Since our beloved Mazda MX5 (a.k.a. “Mazzie”) is now 11 years old, for the last two years I’ve taken out breakdown and recovery cover with the AA. Although most of our longer journeys are in our tow car, it seemed sensible not to worry unduly when we were at home and we were blessed with an all-too-rare pleasant day. I went for the Roadside and Relay options.
Just prior to our recent trip to Devon, my renewal notice arrived. With Devon planning uppermost in our minds, I left it until our return. On Monday I started dealing with it. The renewal notice wanted £108.00 – £50.00 for the Roadside option and £58.00 for the Relay option (recovery of disabled vehicle either to preferred repairer or home). I began looking for alternatives.
Imagine my annoyance when I looked at the AA website and was quoted £69.00 for exactly the same cover as a new member. Worse, as a new member I could apparently include the additional Home Start option (which I don’t currently have) for £31.00, a total of £100.00, still £8.00 less than my renewal notice without Home Start. (Incidentally, my renewal notice wanted £50.50 for Home Start.)
As an existing member, even one who had not made a call out, the AA was penalizing me to the tune of £39.00, a thumping 56.5% of what a new member was being asked to pay.
I investigated Green Flag and got a quote for similar cover down to £71.40. I investigated the Caravan Club’s Mayday cover (operated by Green Flag) and found their equivalent (perhaps slightly superior) cover to be £62.00.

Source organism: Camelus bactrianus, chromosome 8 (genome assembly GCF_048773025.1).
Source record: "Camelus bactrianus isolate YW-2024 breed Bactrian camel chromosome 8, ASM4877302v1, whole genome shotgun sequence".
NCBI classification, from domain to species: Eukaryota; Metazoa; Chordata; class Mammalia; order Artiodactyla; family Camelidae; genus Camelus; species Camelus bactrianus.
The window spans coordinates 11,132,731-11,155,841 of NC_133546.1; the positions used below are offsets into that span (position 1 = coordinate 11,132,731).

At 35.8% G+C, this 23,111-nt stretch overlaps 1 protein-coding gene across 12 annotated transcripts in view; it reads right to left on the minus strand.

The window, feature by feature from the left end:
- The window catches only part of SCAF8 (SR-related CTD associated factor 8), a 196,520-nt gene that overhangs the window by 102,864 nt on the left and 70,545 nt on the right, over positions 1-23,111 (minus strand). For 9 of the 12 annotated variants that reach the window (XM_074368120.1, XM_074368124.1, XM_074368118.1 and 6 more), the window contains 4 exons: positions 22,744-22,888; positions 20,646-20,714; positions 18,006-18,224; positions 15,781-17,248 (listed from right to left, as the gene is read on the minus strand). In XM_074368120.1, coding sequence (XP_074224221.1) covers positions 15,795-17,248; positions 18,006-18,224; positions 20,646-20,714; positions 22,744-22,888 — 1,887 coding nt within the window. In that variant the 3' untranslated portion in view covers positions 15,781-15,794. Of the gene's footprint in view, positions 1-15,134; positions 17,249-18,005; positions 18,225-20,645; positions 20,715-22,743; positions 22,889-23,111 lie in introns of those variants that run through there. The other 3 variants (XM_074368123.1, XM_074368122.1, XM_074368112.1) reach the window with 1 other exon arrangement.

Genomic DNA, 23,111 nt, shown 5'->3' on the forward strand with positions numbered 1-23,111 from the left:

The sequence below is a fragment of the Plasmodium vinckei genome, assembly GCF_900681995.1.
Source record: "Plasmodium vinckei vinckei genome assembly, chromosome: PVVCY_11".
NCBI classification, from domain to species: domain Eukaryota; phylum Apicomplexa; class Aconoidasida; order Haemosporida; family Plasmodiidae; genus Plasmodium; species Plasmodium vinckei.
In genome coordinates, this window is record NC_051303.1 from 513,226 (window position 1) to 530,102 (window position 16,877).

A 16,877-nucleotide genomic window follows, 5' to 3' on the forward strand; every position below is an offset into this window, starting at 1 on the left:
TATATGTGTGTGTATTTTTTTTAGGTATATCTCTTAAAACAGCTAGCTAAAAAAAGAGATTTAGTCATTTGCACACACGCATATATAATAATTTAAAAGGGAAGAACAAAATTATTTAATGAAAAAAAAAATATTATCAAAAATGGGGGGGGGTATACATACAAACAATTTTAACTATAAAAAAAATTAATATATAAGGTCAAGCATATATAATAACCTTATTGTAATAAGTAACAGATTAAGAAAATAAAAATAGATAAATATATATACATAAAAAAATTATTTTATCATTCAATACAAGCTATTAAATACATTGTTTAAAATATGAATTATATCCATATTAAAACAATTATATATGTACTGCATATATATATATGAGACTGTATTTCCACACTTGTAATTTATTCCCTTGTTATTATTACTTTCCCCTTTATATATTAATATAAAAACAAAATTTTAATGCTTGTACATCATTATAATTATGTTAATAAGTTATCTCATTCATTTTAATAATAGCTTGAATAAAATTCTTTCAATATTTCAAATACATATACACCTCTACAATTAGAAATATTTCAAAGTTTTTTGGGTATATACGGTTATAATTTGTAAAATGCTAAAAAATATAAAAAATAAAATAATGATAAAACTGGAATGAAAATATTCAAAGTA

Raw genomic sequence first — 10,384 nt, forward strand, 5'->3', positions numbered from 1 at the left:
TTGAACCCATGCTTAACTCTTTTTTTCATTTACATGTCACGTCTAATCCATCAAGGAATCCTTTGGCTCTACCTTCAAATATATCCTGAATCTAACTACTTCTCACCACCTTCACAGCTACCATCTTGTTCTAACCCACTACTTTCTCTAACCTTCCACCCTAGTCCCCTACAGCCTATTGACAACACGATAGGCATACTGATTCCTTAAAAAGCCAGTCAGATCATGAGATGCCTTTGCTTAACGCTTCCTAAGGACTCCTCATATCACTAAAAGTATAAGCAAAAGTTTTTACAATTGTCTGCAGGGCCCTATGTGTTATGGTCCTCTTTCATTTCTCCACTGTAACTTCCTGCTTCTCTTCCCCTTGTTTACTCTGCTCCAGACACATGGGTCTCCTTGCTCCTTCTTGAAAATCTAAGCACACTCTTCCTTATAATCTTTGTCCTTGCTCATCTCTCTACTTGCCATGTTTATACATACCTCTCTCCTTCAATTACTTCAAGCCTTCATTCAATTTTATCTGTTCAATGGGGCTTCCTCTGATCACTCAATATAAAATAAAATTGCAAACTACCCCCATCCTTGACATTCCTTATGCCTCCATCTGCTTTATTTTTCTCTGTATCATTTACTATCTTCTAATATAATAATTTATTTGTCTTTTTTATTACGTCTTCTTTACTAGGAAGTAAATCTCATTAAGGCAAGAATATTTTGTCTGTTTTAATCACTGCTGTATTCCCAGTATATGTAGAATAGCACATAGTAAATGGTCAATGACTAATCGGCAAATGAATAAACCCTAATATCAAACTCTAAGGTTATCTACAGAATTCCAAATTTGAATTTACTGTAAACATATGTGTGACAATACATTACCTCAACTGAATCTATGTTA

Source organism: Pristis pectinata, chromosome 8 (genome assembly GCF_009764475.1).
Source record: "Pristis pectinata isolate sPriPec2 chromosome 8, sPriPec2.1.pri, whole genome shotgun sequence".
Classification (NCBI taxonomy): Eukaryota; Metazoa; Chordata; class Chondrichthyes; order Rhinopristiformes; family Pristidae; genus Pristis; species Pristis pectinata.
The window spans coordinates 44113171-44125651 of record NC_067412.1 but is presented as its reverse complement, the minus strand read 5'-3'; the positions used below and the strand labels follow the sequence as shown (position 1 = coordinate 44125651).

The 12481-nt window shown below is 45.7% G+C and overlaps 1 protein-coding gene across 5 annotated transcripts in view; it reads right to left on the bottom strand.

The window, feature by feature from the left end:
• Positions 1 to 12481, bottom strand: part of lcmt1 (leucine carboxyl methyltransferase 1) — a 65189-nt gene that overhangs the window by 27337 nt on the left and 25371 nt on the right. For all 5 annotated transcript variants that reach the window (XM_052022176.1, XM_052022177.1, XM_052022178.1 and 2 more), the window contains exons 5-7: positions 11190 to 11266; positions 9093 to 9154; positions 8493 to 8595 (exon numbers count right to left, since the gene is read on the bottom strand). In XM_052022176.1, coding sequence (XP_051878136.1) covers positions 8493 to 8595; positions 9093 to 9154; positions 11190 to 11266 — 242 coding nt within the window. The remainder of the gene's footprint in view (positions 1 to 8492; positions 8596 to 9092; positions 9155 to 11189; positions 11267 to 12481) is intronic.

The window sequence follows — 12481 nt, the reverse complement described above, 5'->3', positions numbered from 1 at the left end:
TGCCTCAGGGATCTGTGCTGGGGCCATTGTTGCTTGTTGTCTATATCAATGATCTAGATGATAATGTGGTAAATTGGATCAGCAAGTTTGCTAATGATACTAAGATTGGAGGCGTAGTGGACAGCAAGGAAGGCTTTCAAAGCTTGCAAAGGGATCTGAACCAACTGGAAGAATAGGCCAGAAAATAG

I phoned the AA and asked to cancel my membership. I was put through to a customer service agent who had been told that I was unhappy about the price (which I had not yet said) and that he “could do something about it”. You’re damn right I wasn’t happy about the price but by now I was determined to go elsewhere on a matter of principle. I wasn’t happy about being taken for a mug on my renewal notice. I went with the Caravan Club’s Mayday cover.
Penalizing existing customers seems to be a common theme in our modern world. We have to go through the pain of changing car insurers every year to get the best deals because new customers get a discount. I’ll have to do that for Mazzie in May for his insurance. Constant change is both time consuming and stressful (when it comes to No Claims Bonus proof, anyway).
What happened to valuing customer loyalty? Now it’s always existing customers that get penalized almost forcing them to jump ship. The whole ethos is intensely irritating. I happen to think it’s also completely stupid. Not that I was actually a salesman but, in a sales situation I was taught to value repeat business and to hang on to existing customers. Once you’ve lost an existing customer it’s harder to win them back than to win brand new ones ‘cos those who left you did so for a reason. In this case the reason is being penalized and taken for mugs.
We’ve completely lost it.